Of the seemingly endless supplements in the nutrition world, none is more common and misunderstood than vitamin C. While it’s best known for its purported use in fighting colds, vitamin C is capable of so much more, and you should be reaching for it every day, instead of just when you’re feeling under the weather. Let’s take a closer look at vitamin C and the role it plays in your daily life.
What is Vitamin C?
Alternately known as ascorbic acid, vitamin C is an essential nutrient, which means that your body is incapable of producing it on its own. The only way to get vitamin C is through your diet, either via dietary supplements or in foods naturally rich in vitamin C. Ascorbic acid is also water-soluble, meaning it dissolves in water. This basically means that once you have reached your body’s vitamin C threshold, any excess is excreted from your body via urine and sweat.
The Benefits of Vitamin C
Vitamin C offers a wealth of benefits to nearly all tissues and organ systems. Here are some of its most prominent health benefits.
Vitamin C is known to act as a powerful antioxidant. Your cells naturally undergo oxidation from contact with oxygen, and one of the byproducts of this reaction is free radicals. Free radicals can cause a great deal of harm and damage to cells, tissue, and even your DNA, such that excessive oxidative stress is believed to contribute to chronic conditions. As an antioxidant, vitamin C can effectively neutralize free radicals to prevent cellular damage, boost your immune system, and protect your body.
Vitamin C is necessary for the production of collagen, a protein that is essential to all connective tissues, including skin, hair, muscles, and tendons. Collagen helps your skin look young, keeps your tissues strong, and plays a role in healing wounds.
Vitamin C’s antioxidant properties make it a powerful anti-inflammatory. This may help to ease digestive issues related to inflammation. The vitamin’s collagen-building potential also makes it essential for supporting the tissues that make up the lining in your stomach and intestines.
Iron is a mineral that performs a variety of functions. It is mainly known as a component of hemoglobin, the protein in red blood cells responsible for carrying oxygen throughout your body. Vitamin C naturally improves absorption of this mineral and converts iron into a more easily absorbed form, ensuring that your tissues and organs receive plenty of oxygen.
Perhaps vitamin C’s most well-known benefit is its positive effect on the immune system. Along with its antioxidant properties, vitamin C has been shown to encourage the production of lymphocytes and phagocytes, two types of white blood cells that assist in fighting off infections and healing tissue.
Studies suggest that vitamin C plays a role in the production of several mood-regulating neurotransmitters, including dopamine, norepinephrine, and epinephrine. This explains why lower than normal vitamin C levels may result in feelings of depression and general irritability, though more research is necessary to understand vitamin C’s role in mood and mental health.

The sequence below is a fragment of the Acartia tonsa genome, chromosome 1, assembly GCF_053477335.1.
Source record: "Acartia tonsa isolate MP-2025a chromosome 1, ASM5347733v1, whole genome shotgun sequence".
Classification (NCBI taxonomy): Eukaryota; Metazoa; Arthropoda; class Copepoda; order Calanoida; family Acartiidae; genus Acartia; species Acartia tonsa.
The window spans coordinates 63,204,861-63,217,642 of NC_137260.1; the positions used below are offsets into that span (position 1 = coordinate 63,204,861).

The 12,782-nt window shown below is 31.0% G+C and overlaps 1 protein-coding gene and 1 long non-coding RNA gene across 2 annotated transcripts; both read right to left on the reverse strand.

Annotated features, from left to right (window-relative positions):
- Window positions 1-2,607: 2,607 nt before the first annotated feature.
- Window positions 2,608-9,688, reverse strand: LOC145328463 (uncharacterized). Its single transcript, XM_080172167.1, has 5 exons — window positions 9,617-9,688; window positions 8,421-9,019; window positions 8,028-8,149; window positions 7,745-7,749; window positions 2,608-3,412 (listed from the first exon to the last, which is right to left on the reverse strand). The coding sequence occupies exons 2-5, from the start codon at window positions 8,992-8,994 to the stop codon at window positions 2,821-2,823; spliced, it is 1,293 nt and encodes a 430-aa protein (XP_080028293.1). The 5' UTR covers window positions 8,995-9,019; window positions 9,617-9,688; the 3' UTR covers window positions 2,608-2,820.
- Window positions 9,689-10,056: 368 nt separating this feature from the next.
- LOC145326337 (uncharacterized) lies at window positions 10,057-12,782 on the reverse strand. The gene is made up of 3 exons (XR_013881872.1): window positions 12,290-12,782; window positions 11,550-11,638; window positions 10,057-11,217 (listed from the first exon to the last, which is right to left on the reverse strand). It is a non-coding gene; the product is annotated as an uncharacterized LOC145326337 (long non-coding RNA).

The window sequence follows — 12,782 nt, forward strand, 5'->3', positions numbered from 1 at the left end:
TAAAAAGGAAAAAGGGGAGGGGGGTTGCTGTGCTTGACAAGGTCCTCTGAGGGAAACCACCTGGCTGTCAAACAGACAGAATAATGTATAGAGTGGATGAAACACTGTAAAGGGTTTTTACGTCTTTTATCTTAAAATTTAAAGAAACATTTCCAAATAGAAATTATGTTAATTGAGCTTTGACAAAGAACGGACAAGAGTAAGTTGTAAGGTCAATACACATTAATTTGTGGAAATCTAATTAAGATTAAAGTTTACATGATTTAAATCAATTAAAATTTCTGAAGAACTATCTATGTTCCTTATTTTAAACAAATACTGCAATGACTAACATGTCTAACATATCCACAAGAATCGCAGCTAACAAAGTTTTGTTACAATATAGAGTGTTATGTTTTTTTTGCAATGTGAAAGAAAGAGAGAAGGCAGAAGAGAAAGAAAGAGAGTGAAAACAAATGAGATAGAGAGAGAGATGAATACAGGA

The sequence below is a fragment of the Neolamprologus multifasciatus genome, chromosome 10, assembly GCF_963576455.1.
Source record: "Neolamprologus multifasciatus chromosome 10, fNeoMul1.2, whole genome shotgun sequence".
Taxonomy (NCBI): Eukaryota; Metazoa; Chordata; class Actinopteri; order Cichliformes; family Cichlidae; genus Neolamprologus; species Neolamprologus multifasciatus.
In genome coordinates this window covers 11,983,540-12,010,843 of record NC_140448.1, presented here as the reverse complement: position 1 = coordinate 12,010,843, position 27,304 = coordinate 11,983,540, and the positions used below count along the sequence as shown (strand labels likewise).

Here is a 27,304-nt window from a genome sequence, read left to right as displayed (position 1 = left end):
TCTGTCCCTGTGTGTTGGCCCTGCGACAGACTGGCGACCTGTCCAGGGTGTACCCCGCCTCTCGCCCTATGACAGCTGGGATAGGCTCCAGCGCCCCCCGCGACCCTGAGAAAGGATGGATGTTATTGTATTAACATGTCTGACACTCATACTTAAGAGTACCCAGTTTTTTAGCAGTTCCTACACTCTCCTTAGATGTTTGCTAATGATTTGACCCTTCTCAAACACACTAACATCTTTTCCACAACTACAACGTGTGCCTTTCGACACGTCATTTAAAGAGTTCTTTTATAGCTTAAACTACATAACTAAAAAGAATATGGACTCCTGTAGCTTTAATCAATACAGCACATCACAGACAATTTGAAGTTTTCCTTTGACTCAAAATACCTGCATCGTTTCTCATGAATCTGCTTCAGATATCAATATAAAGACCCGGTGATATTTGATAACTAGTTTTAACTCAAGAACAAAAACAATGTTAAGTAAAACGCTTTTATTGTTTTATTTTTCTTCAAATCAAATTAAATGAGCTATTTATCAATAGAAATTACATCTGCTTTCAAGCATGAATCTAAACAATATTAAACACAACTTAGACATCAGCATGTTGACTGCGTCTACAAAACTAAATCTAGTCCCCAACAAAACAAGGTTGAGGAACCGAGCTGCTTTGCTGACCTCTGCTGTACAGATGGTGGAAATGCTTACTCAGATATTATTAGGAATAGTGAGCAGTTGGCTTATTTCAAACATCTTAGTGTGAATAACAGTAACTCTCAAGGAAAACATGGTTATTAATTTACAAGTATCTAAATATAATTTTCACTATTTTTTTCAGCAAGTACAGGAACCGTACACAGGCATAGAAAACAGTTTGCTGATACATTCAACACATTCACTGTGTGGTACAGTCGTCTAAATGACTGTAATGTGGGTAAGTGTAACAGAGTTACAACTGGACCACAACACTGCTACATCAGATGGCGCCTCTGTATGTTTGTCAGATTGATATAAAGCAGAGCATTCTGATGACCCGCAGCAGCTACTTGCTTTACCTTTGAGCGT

Sources of Vitamin C
You can get vitamin C from supplements, but it is readily available in certain foods. Oranges and citrus fruits are perhaps the most popular sources of vitamin C, but you can also get the vitamin from:
- Red and green peppers
- Brussels sprouts
Recommended Daily Intake
Intake recommendations, as provided by the Food and Nutrition Board, vary by age and gender. Generally, adult men, age 19 or older, should get about 90 milligrams of vitamin C per day. Women 19 or older should get about 75 milligrams. However, pregnant women should take about 85 milligrams per day, while women who are breastfeeding should get about 120 milligrams per day.
Too Much and Too Little
Taking too much vitamin C should not pose a problem for most people. As mentioned, vitamin C is a water-soluble nutrient, so any excess will leave your body naturally. Some people who do take megadoses of vitamin C may experience:
- Abdominal cramps
- Gastrointestinal discomfort
Vitamin C deficiencies are relatively rare given the availability of fresh produce and the fact that many modern foods are often enriched with vitamin C. If you are eating a diverse diet and in otherwise good health, you shouldn’t have any problems. Vitamin C deficiency can result in a compromised immune system, anemia, and general fatigue. Severe vitamin C deficiency is known as scurvy. This is characterized by bleeding gums, easy bruising, and dry, bumpy skin that is easily damaged. Remember that vitamin C plays an integral role in the synthesis of collagen. Without vitamin C, you are unable to create enough collagen to maintain healthy skin or even heal wounds adequately.
Sovereign Laboratories offers a unique, high-quality vitamin C supplement to ensure you get your daily recommended amount of this nutrient. Vital C-LD® is liposome-encapsulated so that more vitamin actually reaches the intestines where it is absorbed into the bloodstream. With liposomal delivery (LD), about 50% is absorbed; without liposomal delivery, only about 8% is absorbed. To learn more, visit Sovereign Laboratories today.This article was brought to you by Sovereign Laboratories, a world leader in the development of liposomal delivery to maximize the bioavailability of our dietary supplements.